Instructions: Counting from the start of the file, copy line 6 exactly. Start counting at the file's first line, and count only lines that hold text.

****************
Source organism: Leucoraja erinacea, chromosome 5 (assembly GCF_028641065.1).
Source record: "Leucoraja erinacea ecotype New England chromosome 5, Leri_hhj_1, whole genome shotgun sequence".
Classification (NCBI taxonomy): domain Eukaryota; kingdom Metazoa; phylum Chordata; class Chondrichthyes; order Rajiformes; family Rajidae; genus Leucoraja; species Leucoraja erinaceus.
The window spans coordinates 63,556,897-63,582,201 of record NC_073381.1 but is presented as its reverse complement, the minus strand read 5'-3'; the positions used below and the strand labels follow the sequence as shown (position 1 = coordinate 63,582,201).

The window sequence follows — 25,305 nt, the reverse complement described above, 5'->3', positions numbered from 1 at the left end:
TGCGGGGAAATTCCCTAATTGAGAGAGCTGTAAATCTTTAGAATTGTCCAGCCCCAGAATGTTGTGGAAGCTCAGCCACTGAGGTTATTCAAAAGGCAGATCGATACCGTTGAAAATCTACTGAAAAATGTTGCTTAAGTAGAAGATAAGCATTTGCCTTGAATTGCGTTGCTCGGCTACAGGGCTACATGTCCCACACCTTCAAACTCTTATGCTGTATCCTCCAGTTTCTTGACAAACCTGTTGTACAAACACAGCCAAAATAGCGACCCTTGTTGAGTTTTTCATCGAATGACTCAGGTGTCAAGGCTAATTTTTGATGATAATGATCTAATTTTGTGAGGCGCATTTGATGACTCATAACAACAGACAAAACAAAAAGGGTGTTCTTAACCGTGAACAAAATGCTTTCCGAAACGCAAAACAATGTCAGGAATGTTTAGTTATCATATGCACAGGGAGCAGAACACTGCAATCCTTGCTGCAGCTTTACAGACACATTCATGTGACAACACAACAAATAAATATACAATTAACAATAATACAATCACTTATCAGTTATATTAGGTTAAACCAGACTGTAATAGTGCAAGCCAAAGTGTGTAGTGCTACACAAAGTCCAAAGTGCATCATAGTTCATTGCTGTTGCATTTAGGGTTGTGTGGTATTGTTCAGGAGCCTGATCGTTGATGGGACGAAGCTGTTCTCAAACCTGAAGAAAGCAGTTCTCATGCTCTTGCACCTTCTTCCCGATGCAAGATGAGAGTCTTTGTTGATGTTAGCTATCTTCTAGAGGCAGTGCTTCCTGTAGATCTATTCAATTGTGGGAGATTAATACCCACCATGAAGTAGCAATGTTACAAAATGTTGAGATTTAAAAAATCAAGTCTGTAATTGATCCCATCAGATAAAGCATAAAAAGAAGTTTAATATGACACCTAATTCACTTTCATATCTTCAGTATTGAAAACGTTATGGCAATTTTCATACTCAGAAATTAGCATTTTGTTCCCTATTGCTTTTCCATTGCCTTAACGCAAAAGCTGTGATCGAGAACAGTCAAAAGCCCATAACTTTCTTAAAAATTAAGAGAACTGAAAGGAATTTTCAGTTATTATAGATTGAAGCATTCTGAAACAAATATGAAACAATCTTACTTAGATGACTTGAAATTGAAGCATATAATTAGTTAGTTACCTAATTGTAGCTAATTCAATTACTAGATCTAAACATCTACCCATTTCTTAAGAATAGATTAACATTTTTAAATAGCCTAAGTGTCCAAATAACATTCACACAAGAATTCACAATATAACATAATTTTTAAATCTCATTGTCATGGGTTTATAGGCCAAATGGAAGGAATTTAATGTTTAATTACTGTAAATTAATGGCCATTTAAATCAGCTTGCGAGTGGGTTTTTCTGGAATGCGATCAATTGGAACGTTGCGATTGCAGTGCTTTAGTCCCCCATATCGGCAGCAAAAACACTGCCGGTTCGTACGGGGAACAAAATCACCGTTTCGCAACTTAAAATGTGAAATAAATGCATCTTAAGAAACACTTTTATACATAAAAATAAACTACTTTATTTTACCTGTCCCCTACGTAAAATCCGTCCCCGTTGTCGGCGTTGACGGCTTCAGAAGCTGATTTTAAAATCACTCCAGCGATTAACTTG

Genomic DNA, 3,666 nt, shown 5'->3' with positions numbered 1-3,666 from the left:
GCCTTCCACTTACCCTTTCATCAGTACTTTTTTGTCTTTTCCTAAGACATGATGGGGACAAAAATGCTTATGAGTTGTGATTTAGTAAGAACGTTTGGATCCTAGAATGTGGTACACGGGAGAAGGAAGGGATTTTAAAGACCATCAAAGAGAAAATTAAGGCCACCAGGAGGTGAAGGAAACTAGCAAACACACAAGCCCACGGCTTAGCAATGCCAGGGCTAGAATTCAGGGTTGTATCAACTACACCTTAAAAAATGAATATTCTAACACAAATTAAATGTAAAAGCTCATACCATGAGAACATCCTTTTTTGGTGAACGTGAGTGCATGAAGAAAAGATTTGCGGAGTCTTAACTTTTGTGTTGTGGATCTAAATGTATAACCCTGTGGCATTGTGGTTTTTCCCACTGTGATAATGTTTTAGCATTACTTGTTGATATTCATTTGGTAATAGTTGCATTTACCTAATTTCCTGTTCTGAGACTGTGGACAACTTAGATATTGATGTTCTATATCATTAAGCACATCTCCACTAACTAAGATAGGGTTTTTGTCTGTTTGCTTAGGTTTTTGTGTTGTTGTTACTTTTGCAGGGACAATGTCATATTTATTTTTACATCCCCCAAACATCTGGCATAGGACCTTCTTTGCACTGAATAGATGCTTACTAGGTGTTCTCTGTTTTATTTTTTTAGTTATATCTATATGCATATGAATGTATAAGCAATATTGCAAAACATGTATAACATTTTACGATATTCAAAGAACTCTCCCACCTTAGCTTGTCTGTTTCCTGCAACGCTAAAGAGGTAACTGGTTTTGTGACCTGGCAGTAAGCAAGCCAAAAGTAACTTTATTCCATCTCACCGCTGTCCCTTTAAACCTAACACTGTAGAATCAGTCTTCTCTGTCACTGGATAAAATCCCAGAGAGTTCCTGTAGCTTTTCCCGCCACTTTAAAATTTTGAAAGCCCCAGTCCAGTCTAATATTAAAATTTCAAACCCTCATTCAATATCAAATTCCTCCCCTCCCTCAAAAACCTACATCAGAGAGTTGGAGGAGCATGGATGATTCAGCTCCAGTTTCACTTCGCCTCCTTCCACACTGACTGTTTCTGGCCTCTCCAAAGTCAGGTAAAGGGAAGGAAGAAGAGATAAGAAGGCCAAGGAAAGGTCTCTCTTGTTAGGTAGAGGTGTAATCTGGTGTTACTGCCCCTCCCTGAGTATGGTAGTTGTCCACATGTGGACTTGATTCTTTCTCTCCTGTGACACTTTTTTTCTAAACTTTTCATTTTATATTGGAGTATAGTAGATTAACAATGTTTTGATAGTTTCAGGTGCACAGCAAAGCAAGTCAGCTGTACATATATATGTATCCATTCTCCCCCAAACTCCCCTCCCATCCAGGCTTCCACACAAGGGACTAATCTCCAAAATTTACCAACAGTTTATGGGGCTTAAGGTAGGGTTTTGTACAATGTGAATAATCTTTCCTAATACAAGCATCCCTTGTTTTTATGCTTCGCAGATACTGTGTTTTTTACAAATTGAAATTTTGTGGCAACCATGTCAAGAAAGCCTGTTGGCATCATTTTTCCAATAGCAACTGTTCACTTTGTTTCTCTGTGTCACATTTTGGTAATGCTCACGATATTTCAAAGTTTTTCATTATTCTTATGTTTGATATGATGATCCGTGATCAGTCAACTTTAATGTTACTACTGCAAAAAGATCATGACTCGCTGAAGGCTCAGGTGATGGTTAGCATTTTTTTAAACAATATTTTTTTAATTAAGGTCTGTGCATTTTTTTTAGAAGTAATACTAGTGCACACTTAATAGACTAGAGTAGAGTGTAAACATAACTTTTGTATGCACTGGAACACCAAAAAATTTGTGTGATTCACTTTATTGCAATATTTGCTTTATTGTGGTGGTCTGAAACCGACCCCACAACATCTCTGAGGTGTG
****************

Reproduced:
TGCGGGGAAATTCCCTAATTGAGAGAGCTGTAAATCTTTAGAATTGTCCAGCCCCAGAATGTTGTGGAAGCTCAGCCACTGAGGTTATTCAAAAGGCAGATCGATACCGTTGAAAATCTACTGAAAAATGTTGCTTAAGTAGAAGATAAGCATTTGCCTTGAATTGCGTTGCTCGGCTACAGGGCTACATGTCCCACACCTTCAAACTCTTATGCTGTATCCTCCAGTTTCTTGACAAACCTGTTGTACAAACACAGCCAAAATAGCGACCCTTGTTGAGTTTTTCATCGAATGACTCAGGTGTCAAGGCTAATTTTTGATGATAATGATCTAATTTTGTGAGGCGCATTTGATGACTCATAACAACAGACAAAACAAAAAGGGTGTTCTTAACCGTGAACAAAATGCTTTCCGAAACGCAAAACAATGTCAGGAATGTTTAGTTATCATATGCACAGGGAGCAGAACACTGCAATCCTTGCTGCAGCTTTACAGACACATTCATGTGACAACACAACAAATAAATATACAATTAACAATAATACAATCACTTATCAGTTATATTAGGTTAAACCAGACTGTAATAGTGCAAGCCAAAGTGTGTAGTGCTACACAAAGTCCAAAGTGCATCATAGTTCATTGCTGTTGCATTTAGGGTTGTGTGGTATTGTTCAGGAGCCTGATCGTTGATGGGACGAAGCTGTTCTCAAACCTGAAGAAAGCAGTTCTCATGCTCTTGCACCTTCTTCCCGATGCAAGATGAGAGTCTTTGTTGATGTTAGCTATCTTCTAGAGGCAGTGCTTCCTGTAGATCTATTCAATTGTGGGAGATTAATACCCACCATGAAGTAGCAATGTTACAAAATGTTGAGATTTAAAAAATCAAGTCTGTAATTGATCCCATCAGATAAAGCATAAAAAGAAGTTTAATATGACACCTAATTCACTTTCATATCTTCAGTATTGAAAACGTTATGGCAATTTTCATACTCAGAAATTAGCATTTTGTTCCCTATTGCTTTTCCATTGCCTTAACGCAAAAGCTGTGATCGAGAACAGTCAAAAGCCCATAACTTTCTTAAAAATTAAGAGAACTGAAAGGAATTTTCAGTTATTATAGATTGAAGCATTCTGAAACAAATATGAAACAATCTTACTTAGATGACTTGAAATTGAAGCATATAATTAGTTAGTTACCTAATTGTAGCTAATTCAATTACTAGATCTAAACATCTACCCATTTCTTAAGAATAGATTAACATTTTTAAATAGCCTAAGTGTCCAAATAACATTCACACAAGAATTCACAATATAACATAATTTTTAAATCTCATTGTCATGGGTTTATAGGCCAAATGGAAGGAATTTAATGTTTAATTACTGTAAATTAATGGCCATTTAAATCAGCTTGCGAGTGGGTTTTTCTGGAATGCGATCAATTGGAACGTTGCGATTGCAGTGCTTTAGTCCCCCATATCGGCAGCAAAAACACTGCCGGTTCGTACGGGGAACAAAATCACCGTTTCGCAACTTAAAATGTGAAATAAATGCATCTTAAGAAACACTTTTATACATAAAAATAAACTACTTTATTTTACCTGTCCCCTACGTAAAATCCGTCCCCGTTGTCGGCGTTGACGGCTTCAGAAGCTGATTTTAAAATCACTCCAGCGATTAACTTG